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The First Yellow Ribbon City in Minnesota?

In September we wrote about residents of Farmington, Minn., who had formed a Warrior to Citizen group to support recent veterans and military families through deployment and reintegration.

The group includes veterans and military families going back to the Korean War, a city staff person, teachers, and others. They lead busy lives. But in less than two months, they helped a local family take their annual “support the troops? fundraiser public, created a display honoring the military service of over 50 men and women in Farmington, and organized others to contribute their time and ideas.

We’ll check in periodically with the Farmington Warrior to Citizen group’s leader, Annette Kuyper, about what they’re doing and how they’re doing it.

wall_of_heroes.jpg

The Farmington Warrior to Citizen group created this "wall of heroes" to recognize military service members.

Center for Democracy and Citizenship: What’s on the agenda for your November meeting?

Annette Kuyper: In January or February there will be a deployment of 1,100 soldiers from our area, and we want to be organized before that. At our meeting this week we’ll discuss volunteer opportunities - both how vets can volunteer in the community and how we can volunteer to help military families. We are also going to talk about fundraising.

This month we’re also going to interview a handful of soldiers for the Warrior to Citizen oral history project and host a lunch for them and older vets at the Farmington VFW. At the lunch we’ll ask for their ideas on how a mentor program might look here in Farmington and begin to put together a plan.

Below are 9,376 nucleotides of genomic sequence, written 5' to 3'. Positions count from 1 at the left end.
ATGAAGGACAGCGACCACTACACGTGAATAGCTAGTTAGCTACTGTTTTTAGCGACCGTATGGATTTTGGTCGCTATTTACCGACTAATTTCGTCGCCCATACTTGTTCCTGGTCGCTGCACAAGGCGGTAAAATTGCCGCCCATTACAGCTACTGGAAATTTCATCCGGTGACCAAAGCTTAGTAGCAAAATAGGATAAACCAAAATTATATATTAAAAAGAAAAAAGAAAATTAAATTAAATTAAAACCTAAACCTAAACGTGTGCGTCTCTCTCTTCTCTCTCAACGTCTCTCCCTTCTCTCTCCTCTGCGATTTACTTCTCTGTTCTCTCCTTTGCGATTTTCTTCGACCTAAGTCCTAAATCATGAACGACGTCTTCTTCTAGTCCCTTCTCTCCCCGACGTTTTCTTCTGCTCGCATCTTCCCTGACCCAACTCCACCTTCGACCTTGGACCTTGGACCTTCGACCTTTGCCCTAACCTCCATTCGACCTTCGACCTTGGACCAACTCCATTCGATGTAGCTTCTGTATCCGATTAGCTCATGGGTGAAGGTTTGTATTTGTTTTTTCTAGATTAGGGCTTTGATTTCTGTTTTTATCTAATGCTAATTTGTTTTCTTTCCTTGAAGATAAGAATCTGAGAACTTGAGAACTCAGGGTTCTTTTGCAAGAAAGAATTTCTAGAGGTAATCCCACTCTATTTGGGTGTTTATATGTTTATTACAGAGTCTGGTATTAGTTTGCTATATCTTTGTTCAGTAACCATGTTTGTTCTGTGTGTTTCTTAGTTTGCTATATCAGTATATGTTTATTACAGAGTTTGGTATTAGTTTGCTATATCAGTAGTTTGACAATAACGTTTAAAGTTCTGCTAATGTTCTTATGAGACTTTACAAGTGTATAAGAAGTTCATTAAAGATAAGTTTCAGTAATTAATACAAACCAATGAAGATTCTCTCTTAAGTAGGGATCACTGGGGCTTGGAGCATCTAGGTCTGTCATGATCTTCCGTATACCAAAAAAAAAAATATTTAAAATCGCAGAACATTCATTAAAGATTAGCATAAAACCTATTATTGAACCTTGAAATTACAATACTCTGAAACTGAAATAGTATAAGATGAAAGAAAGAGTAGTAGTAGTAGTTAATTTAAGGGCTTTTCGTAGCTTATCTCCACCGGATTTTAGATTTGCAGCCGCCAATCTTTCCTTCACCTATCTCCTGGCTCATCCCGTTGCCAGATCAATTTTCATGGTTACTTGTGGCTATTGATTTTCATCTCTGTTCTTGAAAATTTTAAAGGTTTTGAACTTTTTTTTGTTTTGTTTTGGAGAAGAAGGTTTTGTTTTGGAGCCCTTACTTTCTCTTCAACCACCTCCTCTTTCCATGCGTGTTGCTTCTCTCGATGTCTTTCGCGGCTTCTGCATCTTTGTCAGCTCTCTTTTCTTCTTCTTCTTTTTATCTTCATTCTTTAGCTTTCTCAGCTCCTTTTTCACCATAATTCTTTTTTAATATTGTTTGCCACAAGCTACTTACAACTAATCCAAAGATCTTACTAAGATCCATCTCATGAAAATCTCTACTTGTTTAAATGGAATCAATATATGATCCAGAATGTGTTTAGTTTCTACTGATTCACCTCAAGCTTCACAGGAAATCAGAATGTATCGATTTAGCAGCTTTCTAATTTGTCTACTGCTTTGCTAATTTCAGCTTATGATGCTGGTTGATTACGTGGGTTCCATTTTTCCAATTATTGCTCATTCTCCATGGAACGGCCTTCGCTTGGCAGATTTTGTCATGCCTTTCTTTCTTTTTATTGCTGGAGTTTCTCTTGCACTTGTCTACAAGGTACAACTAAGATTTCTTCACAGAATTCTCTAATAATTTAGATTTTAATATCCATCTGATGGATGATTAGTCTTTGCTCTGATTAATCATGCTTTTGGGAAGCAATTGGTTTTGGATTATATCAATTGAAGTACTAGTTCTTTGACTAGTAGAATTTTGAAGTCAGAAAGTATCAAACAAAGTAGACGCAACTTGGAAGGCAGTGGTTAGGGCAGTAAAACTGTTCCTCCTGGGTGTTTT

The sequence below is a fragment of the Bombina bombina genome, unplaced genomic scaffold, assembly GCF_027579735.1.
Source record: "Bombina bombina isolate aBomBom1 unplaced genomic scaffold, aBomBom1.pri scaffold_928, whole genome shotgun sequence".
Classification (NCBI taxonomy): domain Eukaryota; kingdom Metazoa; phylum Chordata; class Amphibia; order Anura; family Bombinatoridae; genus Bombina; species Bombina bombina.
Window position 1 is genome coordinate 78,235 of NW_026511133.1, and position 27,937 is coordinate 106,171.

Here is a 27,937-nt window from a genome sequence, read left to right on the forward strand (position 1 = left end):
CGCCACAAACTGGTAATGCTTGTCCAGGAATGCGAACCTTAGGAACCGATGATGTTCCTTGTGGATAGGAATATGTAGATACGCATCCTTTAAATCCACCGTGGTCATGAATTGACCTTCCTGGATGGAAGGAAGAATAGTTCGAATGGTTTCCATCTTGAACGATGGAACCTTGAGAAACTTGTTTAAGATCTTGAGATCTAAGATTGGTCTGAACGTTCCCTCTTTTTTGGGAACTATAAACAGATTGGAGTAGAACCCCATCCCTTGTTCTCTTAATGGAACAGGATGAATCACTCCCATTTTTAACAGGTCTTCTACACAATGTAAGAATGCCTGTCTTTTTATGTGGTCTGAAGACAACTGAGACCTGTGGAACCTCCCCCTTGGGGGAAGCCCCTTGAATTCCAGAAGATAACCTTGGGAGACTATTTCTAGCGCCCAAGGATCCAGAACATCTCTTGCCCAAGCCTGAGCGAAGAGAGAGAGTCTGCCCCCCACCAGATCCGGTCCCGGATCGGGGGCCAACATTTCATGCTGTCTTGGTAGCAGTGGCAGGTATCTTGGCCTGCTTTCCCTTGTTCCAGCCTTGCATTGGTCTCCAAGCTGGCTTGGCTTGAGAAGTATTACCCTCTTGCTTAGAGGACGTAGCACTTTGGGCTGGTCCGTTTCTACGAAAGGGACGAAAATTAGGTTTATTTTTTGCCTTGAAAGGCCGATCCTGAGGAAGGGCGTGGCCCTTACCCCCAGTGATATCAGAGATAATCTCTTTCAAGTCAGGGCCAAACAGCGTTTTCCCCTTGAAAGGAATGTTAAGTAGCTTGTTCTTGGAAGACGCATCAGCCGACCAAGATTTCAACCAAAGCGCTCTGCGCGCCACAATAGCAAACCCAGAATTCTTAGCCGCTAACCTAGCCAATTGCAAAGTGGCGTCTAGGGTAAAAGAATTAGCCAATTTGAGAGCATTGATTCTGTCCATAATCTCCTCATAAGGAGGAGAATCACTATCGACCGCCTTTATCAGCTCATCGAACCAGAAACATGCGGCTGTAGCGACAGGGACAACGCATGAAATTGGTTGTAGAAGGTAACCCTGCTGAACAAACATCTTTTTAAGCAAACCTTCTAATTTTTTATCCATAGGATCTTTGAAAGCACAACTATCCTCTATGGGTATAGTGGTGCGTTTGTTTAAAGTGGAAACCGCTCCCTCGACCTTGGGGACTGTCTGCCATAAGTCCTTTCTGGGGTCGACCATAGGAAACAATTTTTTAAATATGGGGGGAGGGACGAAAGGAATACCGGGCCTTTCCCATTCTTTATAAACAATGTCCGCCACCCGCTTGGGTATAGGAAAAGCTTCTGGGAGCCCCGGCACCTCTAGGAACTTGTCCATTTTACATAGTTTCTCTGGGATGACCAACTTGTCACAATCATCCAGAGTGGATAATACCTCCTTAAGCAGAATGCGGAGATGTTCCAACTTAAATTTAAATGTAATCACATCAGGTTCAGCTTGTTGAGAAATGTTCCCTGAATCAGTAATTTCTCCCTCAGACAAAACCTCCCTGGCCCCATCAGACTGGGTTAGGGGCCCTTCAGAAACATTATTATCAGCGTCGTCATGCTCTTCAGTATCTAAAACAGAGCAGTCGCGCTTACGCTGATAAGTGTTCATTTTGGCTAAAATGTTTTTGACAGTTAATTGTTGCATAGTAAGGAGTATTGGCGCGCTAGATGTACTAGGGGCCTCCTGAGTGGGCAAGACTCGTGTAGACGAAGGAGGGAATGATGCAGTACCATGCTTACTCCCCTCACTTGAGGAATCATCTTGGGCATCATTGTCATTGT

Further out, we’re looking for a site for a luncheon and tea for mothers and grandmothers of military service members to be held around Mothers Day, in April we are partnering with the National Guard Family Network to provide training for our school teachers and administrators at their spring meetings, and we’ll hold a military family picnic in conjunction with a University of Minnesota student athlete sports program on the Dakota County Fairgrounds.

Center for Democracy and Citizenship: The Farmington Warrior to Citizen group has 20 to 30 members, mostly people you recruited plus some folks who found out about the Warrior to Citizen Campaign because of the “wall of heroes? you displayed at the October “support the troops? haunted house. How else are you organizing people?

Annette Kuyper: Slowly our churches are responding. Scott Mills (a National Guard officer who lives in Farmington) and I are speaking at our second local church this Sunday about Warrior to Citizen as well as how they can become a military-friendly church. Out of 18 churches that I have been deluging with correspondence and e-mails, four have shown some interest.

It is a tricky situation to convince them it is not about creating a view on any type of war/conflict, that we are about supporting military families. One church has been consistent about sending a representative to the meetings. We will keep at it as the more we can get out there what our mission is, the more responsive our churches will be. We may start by asking one of the churches to host the Mothers Tea next spring.

We have met with the local VFW and American Legion leaders who have agreed to send reps to all of our meetings. We have partnered with them on fundraising possibilities, free space usage, and veterans communication. I also e-mail an update after each event and monthly meeting to our mayor and city council members so they know what is being done and can help us become "walking commercials.? In addition, I send information to a local newspaper reporter after each meeting to keep her in the loop. She did a nice article on the front page of the Farmington Independent.

Center for Democracy and Citizenship: You make this work look easy, but there must be challenges.

Annette Kuyper: Our biggest challenge is to get the soldiers within the community to self-identify. Since we cannot get phone numbers due to privacy issues, we have to continue to be a presence in the community so they come forward. I received two phone calls as a result of the [Farmington Independent] newspaper article just this evening, and I am hoping for more. Having Warrior to Citizen volunteers give back to the community and help spread the word will be another way we can have more service members come forward.

Hubert H. Humphrey Institute of Public Affairs